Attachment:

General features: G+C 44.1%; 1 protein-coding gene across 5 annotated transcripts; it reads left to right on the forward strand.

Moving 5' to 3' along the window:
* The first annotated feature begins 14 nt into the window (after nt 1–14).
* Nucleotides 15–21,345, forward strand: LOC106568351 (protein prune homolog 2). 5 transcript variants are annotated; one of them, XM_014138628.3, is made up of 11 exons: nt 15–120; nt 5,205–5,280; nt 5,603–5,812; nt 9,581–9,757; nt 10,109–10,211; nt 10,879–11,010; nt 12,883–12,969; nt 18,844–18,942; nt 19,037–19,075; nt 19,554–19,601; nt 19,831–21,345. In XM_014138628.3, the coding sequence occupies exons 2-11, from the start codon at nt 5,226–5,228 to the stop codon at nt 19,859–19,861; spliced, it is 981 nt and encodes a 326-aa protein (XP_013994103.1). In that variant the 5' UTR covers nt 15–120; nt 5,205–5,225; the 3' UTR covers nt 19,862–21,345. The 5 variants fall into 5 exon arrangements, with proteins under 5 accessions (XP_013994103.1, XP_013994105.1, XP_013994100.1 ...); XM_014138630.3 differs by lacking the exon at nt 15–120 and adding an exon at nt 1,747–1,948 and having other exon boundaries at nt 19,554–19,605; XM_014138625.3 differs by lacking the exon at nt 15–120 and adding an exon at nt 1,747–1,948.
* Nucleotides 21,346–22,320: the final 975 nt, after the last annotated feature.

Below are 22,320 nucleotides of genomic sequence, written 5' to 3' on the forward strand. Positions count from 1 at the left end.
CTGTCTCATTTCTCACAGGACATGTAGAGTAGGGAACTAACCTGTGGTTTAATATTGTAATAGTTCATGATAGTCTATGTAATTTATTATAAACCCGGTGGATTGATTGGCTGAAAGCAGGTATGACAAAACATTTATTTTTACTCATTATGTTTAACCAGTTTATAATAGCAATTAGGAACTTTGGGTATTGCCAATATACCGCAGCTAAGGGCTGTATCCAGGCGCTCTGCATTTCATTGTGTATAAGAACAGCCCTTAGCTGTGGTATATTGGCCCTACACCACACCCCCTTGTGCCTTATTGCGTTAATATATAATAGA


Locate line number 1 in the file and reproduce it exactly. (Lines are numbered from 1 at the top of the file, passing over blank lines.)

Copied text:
General features: G+C 44.1%; 1 protein-coding gene across 5 annotated transcripts; it reads left to right on the forward strand.